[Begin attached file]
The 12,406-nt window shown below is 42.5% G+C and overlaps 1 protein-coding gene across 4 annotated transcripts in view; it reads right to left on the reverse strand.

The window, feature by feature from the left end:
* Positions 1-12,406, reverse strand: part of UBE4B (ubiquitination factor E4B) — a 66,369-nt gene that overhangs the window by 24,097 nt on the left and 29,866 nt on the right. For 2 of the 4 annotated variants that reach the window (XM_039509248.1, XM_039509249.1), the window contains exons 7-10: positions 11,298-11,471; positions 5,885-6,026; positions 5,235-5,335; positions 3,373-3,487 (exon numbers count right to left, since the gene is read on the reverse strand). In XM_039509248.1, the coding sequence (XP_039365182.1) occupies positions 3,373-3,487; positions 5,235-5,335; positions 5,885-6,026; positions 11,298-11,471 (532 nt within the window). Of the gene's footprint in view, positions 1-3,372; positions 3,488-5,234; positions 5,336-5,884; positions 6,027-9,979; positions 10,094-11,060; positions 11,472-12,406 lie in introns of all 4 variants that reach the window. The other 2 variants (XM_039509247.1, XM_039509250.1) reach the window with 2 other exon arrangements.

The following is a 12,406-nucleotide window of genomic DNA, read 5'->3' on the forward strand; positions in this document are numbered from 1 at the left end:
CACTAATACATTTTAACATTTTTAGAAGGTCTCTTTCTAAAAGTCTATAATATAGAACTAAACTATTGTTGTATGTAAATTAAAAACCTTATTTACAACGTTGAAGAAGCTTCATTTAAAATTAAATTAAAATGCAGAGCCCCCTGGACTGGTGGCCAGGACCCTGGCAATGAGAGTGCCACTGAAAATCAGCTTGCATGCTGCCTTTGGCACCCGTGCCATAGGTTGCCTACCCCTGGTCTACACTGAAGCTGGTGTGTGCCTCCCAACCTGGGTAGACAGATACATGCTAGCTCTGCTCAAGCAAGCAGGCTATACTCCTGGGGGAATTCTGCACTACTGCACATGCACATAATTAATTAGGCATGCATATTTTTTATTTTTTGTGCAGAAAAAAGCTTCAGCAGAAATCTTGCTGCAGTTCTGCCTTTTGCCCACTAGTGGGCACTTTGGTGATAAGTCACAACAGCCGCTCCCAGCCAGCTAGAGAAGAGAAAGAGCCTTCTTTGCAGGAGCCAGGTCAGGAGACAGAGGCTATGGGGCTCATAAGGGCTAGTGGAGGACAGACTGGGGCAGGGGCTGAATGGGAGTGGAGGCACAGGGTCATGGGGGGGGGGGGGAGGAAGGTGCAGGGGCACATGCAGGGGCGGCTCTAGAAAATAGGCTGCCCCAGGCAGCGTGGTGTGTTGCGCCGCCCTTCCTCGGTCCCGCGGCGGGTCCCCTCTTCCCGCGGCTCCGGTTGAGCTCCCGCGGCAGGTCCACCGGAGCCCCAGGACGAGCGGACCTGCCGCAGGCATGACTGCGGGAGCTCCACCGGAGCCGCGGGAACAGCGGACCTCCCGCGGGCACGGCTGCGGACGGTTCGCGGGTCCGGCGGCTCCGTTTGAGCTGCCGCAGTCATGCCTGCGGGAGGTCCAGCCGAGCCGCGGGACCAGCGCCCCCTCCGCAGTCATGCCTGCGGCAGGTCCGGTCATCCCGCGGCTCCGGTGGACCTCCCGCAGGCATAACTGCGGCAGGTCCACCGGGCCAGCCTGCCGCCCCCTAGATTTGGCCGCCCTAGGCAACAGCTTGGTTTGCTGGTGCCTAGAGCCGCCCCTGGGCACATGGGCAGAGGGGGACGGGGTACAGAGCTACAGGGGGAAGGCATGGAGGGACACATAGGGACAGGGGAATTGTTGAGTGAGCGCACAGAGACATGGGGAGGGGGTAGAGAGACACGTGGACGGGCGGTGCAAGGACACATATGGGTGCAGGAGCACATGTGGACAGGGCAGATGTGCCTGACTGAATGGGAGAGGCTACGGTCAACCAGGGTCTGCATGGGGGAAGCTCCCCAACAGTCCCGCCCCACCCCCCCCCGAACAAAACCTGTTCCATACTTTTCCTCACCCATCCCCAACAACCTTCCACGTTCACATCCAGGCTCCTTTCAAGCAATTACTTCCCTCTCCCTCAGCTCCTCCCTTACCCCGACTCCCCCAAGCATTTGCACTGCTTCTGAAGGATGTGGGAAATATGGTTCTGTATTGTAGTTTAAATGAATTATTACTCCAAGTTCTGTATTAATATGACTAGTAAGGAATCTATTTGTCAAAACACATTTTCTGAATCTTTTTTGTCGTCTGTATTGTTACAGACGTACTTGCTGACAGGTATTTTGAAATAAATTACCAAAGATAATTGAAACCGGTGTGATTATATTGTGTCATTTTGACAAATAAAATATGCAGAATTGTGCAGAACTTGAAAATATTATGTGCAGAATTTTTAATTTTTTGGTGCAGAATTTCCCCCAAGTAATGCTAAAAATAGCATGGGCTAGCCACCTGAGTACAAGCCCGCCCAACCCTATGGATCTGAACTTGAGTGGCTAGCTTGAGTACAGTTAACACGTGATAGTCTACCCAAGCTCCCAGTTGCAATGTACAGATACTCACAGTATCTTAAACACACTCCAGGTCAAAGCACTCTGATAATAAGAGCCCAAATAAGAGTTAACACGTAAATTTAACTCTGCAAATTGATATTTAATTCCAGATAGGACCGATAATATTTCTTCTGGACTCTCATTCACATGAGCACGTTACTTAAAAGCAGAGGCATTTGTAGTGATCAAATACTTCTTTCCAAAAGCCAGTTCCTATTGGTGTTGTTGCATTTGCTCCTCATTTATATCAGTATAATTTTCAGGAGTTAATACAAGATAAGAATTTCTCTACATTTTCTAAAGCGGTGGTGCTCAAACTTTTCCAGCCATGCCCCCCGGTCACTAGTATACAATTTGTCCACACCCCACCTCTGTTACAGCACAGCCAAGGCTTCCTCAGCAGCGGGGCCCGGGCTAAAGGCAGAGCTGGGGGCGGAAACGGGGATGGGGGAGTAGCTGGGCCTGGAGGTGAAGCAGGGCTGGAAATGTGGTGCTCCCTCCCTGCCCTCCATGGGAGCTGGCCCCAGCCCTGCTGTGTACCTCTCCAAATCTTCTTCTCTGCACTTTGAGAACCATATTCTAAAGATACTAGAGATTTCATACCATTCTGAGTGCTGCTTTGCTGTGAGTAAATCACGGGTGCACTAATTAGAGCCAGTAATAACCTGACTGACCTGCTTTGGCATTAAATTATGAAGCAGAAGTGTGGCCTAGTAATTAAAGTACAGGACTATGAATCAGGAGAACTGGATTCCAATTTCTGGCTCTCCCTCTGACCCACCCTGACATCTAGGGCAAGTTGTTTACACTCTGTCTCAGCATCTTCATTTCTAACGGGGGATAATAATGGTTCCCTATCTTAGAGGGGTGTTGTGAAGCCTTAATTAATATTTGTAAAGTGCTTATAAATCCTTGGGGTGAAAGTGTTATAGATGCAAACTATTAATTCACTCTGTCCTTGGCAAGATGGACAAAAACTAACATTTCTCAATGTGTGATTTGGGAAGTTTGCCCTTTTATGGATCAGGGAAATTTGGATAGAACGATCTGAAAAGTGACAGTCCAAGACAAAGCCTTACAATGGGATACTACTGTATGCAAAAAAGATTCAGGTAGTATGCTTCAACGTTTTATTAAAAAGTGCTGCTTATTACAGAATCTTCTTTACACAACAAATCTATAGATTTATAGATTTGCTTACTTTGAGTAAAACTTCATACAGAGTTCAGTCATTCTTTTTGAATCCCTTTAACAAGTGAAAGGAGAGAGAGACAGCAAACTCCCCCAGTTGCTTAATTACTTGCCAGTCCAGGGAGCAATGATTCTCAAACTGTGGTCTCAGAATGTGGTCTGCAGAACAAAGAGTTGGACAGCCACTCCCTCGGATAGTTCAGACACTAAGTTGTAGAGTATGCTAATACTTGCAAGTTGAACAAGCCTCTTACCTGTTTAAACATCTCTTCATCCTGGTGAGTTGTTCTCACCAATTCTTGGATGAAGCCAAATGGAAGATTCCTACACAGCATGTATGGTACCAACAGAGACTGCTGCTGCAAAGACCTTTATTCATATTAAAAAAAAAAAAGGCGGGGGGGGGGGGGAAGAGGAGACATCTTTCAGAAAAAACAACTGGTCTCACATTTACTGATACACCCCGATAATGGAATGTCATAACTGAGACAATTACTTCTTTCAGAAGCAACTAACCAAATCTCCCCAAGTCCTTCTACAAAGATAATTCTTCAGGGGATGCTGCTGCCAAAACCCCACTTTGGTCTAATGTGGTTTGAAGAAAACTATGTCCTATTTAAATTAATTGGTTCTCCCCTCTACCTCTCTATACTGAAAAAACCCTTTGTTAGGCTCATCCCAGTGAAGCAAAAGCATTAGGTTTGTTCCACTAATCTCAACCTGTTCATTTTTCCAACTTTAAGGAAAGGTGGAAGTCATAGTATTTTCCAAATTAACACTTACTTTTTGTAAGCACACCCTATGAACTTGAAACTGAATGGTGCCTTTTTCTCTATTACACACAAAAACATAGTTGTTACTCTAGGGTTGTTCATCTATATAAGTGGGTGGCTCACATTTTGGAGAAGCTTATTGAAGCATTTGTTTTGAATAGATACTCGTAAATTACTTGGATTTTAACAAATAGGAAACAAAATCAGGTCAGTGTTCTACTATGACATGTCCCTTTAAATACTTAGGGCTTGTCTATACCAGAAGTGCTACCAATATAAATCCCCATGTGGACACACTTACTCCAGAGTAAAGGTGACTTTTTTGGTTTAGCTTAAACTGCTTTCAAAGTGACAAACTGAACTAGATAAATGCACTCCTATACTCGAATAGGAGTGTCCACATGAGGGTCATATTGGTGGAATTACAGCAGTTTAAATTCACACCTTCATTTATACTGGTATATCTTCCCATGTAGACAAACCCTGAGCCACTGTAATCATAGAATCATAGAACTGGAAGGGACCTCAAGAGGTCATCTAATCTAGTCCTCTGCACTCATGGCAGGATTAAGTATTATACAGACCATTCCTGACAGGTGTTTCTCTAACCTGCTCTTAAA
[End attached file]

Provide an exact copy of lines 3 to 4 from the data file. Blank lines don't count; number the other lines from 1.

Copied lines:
* Positions 1-12,406, reverse strand: part of UBE4B (ubiquitination factor E4B) — a 66,369-nt gene that overhangs the window by 24,097 nt on the left and 29,866 nt on the right. For 2 of the 4 annotated variants that reach the window (XM_039509248.1, XM_039509249.1), the window contains exons 7-10: positions 11,298-11,471; positions 5,885-6,026; positions 5,235-5,335; positions 3,373-3,487 (exon numbers count right to left, since the gene is read on the reverse strand). In XM_039509248.1, the coding sequence (XP_039365182.1) occupies positions 3,373-3,487; positions 5,235-5,335; positions 5,885-6,026; positions 11,298-11,471 (532 nt within the window). Of the gene's footprint in view, positions 1-3,372; positions 3,488-5,234; positions 5,336-5,884; positions 6,027-9,979; positions 10,094-11,060; positions 11,472-12,406 lie in introns of all 4 variants that reach the window. The other 2 variants (XM_039509247.1, XM_039509250.1) reach the window with 2 other exon arrangements.

The following is a 12,406-nucleotide window of genomic DNA, read 5'->3' on the forward strand; positions in this document are numbered from 1 at the left end: